What Paperwork Do I Need To Sell My Car Privately?
For many used car owners, selling privately to another individual is the best way to make a tidy profit and avoid being lowballed by corporate buyers or dealers. But while selling privately can be profitable, you need to have several documents ready to go to facilitate a legal and safe car sale and avoid any extra penalties and fees.
Not sure what paperwork you need to get in order? You’ve come to the right place. Below, you’ll find a breakdown of each document you need to acquire and put into a folder before you proceed with a car sale.
Firstly, you’ll need all the maintenance records of your car that you can get your hands on. Maintenance records are everything ranging from oil change reports to mechanic reports to major repair descriptions and more. If you’ve been a responsible car owner, you should have these in a folder or otherwise stored somewhere in your garage or your car.
Maintenance records are important since they show the potential buyer that the car has been kept in good condition beyond just your word. Some buyers may not just take your word at face value and will require proof that your car is in excellent shape before they will fork over any cash or even do an inspection.
No matter what state you live in, federal law requires you to have an odometer disclosure statement for a car buyer at the time of sale. It applies to any motor vehicles that are less than 10 years old and that weigh up to 12,000 pounds.
The odometer disclosure includes lots of valuable information, including:
- The year, make, model, and VIN or vehicle identification number of the car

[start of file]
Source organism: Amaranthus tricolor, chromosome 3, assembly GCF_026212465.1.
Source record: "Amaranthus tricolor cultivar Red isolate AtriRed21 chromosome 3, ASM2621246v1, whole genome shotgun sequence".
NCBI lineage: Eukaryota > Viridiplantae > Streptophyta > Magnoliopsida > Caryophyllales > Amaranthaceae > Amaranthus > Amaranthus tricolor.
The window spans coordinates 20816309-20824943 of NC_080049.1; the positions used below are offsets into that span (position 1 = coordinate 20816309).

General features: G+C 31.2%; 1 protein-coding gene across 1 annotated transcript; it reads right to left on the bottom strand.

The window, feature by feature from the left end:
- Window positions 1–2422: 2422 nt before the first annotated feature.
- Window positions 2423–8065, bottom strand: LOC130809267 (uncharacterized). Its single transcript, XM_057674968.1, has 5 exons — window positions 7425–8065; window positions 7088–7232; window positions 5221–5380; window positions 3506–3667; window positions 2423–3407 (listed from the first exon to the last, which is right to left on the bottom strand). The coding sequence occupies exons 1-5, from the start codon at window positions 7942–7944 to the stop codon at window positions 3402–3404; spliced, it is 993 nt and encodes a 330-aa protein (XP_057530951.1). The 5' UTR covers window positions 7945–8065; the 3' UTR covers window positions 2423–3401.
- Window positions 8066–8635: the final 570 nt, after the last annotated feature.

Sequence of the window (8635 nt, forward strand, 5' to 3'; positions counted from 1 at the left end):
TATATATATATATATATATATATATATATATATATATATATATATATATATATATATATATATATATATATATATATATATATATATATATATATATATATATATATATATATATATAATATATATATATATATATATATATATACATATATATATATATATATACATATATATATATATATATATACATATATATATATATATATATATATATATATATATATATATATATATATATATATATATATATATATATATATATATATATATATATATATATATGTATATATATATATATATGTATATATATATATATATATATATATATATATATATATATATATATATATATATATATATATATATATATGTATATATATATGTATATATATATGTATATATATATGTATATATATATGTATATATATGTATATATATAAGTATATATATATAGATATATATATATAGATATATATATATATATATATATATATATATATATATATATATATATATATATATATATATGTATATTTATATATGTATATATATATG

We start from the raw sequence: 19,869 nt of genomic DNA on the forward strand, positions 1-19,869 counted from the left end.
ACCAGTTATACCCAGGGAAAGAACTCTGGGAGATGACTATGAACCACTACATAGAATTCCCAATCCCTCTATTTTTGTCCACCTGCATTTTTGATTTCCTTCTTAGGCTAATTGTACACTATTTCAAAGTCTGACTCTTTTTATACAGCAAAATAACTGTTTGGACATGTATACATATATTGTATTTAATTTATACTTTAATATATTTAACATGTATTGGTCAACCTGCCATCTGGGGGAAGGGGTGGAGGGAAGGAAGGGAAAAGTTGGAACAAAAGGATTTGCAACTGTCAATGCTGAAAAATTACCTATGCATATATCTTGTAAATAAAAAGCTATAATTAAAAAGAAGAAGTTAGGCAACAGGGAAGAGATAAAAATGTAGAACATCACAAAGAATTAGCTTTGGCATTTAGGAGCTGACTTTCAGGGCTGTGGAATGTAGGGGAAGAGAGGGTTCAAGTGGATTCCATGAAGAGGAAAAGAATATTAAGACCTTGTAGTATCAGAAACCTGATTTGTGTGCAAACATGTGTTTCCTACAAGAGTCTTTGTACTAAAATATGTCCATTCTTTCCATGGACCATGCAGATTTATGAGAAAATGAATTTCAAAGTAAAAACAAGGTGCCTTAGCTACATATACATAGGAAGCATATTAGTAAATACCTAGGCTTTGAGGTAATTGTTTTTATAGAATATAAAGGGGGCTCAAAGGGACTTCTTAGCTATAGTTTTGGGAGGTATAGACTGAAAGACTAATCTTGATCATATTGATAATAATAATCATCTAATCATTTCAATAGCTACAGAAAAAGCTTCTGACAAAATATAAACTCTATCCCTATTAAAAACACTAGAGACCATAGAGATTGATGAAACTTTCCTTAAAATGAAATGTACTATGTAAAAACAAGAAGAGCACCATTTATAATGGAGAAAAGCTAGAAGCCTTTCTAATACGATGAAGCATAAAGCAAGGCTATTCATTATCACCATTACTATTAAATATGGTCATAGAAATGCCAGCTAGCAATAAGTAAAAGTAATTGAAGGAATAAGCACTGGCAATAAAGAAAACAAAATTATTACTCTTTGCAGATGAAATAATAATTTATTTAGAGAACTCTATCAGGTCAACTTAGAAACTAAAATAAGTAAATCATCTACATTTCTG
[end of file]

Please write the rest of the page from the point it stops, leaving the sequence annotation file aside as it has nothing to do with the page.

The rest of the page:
- The license plates at the sale
- The vehicle’s registration
- The buyer’s name, signature, and address
- The seller’s signature
- The odometer reading, which shows the current mileage at the time of sale
- A notary public signature or seal if necessary
Naturally, you’ll only be able to fill out some of the odometer disclosure early. But you should have this paperwork ready to go and bring a pen with you to the car sale so you and the buyer can fill out the remaining details. You’ll need the buyer’s signature to finish the deal with a signed title.
You cannot fill out the odometer or vehicle mileage part of the odometer disclosure ahead of time. If you do so, you could get in trouble should the buyer decide to sue you for one reason or another in the future.
Notice of Transfer
You’ll also need a notice of transfer. Also called a release of liability, a notice of transfer protects you from liabilities after the car sale (so you aren’t, for example, on the hook for repairing the car if it gets into an accident as it pulls out of the sale lot).
The notice of transfer can be acquired from your DMV after you notify the organization about the upcoming transaction. Note that certain states require different things on their notices of transfer (and some states don’t require notices of transfer altogether). Even if you live in one of the latter states, you should still get one to protect yourself from legal issues.
Don’t forget the title of the car you plan to sell! Whoever owns the title legally has ownership of the vehicle. If you have a leased vehicle, the title will be in the hands of a lienholder, like a bank. If that’s the case, you’ll need to figure out how to sell your leased vehicle, which often involves paying the bank the loan amount with your sale proceeds or transferring the loan to the new owner.